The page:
Around 5 o’clock this morning, Friday October 23, the Municipal Guard policing force and government representatives arrived in Vila Autódromo, the community bordering the Olympic Park in Rio’s West Zone, to demolish more homes in the neighborhood.
“The place was full of police [this morning],” long-time resident João Felix dos Santos recounted. The community Facebook page reported that on arrival the Municipal Guard blocked off access to a part of Vila Autódromo, preventing residents from moving freely around the neighborhood. The area closed off included Casa da Nanã, the former home of Candomblé practitioner Heloisa Helena Costa Berto, who has fought to protect the sacred site from demolition.
The same Facebook page announced the demolitions of two homes while other reports said up to five houses were targeted. João said “the houses that were destroyed stood in the main area of Vila Autódromo,” which means today’s events will have a big impact on the remaining residents’ sense of place. Residents were reportedly prevented from monitoring the Municipal Guard’s activities up close, but word spread that some of the residents’ belongings were still in the homes being destroyed.
“The City continues to spread terror in the community,” residents wrote on Facebook. “We are now surrounded and nobody knows for sure what’s going on!” The last time there was such a large Municipal Guard presence in Vila Autódromo, on June 3, the City’s attempted demolition resulted in a confrontation that left at least six injured.
Although Vila Autódromo residents have legal titles to their homes, in March Mayor Paes declared eminent domain and marked 58 homes for eviction. Today, as in previous occasions of “lightning evictions” this year, the City had not informed residents of the demolitions ahead of time. Speaking around midday, João said some individuals whose homes had been demolished in the morning were still unaware. Resident Mariza do Amor Divino was away at a doctor’s appointment when her house was demolished. She had left all her belongings—including essential diabetes medicine—inside. When she returned, she discovered her house was now a pile of rubble. Those of her belongings that had been preserved had been taken away to sub-mayor Alex Costa‘s office. As of around 2pm, Mariza did not have a place to stay and residents put out a call for help on her behalf.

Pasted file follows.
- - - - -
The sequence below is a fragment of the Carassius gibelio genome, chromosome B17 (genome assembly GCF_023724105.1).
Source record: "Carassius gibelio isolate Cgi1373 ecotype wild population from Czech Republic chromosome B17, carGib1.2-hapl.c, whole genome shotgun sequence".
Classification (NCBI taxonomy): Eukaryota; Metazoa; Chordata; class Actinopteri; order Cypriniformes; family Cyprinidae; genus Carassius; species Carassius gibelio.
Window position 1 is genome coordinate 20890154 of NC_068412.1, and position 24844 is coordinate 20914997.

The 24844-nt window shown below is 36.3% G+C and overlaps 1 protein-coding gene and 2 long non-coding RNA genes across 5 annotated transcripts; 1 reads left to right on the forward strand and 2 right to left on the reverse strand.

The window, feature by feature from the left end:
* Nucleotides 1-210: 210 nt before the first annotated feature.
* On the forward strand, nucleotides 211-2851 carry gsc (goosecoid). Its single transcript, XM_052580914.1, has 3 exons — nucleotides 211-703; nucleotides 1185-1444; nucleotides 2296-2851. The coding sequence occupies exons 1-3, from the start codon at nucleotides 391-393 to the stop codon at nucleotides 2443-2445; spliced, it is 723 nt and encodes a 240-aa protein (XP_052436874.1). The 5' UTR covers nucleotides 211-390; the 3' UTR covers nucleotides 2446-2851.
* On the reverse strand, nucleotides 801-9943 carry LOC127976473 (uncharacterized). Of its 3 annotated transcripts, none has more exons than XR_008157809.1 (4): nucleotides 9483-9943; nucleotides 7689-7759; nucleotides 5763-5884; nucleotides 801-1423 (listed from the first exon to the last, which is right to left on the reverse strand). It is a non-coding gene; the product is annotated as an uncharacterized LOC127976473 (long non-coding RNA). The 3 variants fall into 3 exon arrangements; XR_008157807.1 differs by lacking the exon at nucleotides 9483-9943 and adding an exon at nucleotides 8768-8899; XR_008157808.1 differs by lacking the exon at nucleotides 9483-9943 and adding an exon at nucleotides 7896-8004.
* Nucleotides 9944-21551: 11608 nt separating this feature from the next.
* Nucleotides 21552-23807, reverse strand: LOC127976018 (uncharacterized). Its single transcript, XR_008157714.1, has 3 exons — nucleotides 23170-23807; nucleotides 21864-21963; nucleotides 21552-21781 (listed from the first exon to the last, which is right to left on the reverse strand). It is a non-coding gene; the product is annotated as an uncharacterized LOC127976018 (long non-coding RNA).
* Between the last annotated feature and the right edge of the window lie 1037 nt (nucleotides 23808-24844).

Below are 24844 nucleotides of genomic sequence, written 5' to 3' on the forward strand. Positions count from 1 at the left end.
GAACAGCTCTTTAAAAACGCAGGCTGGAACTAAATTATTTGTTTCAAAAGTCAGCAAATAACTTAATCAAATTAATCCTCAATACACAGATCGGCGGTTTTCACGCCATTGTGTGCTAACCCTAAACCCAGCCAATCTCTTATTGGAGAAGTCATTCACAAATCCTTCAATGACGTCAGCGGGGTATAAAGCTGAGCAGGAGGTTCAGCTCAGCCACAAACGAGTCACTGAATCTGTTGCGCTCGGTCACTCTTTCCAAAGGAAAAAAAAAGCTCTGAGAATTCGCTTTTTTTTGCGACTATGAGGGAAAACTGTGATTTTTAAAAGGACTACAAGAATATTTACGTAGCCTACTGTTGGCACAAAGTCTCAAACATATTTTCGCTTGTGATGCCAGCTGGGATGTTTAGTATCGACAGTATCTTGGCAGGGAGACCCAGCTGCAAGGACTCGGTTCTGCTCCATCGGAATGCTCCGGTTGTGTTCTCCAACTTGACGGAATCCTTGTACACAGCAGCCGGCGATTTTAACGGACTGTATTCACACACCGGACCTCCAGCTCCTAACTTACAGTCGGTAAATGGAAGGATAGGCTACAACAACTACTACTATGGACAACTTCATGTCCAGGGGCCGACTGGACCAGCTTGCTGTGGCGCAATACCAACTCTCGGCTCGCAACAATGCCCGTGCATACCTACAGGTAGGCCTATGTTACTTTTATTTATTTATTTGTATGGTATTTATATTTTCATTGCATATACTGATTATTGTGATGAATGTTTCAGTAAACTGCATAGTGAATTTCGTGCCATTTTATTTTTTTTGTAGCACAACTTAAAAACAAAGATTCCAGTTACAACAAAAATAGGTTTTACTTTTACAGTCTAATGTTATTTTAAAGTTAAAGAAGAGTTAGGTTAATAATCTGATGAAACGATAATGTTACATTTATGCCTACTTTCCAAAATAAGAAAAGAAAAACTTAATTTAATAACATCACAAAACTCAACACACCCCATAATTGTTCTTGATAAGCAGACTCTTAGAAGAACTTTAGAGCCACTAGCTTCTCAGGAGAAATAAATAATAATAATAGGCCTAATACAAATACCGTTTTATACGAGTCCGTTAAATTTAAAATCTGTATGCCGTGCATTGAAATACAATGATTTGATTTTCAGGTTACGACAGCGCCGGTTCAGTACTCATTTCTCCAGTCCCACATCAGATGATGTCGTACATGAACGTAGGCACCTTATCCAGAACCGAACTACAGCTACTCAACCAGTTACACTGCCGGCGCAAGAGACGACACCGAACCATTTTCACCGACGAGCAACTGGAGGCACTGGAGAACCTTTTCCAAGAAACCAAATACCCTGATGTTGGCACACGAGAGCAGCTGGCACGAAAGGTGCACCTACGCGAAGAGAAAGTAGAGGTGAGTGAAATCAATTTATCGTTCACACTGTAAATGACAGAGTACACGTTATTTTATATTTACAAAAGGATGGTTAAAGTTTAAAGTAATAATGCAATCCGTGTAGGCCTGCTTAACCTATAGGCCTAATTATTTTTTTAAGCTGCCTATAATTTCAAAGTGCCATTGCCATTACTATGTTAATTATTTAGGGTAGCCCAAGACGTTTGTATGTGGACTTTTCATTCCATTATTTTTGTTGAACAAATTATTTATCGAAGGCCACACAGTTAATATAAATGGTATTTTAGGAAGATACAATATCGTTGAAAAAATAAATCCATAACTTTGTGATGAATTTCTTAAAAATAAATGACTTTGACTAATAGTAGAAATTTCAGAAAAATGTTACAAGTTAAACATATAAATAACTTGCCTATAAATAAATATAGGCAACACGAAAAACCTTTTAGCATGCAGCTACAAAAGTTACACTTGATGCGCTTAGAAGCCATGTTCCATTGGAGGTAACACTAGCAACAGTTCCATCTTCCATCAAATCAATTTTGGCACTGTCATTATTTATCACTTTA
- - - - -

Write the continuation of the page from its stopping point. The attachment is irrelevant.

Just two days ago, João commented on the close-knit community in Vila Autódromo, saying “you will never find a place like this.” He was certain that the 41 families committed to remaining—of just under 100 still there and over 600 families in the past—were there to stay. Today he struggled to find such positive words. The City continues to tell residents one thing but do another. Mayor Eduardo Paes promised in 2013 that those who wanted to stay would remain in the area, reassuring residents as recently as August that part of the community would remain. However, the continued lack of transparency around the City’s plans for the neighborhood in relation to the Olympic Park access roads leaves remaining residents in an ongoing state of tension and uncertainty.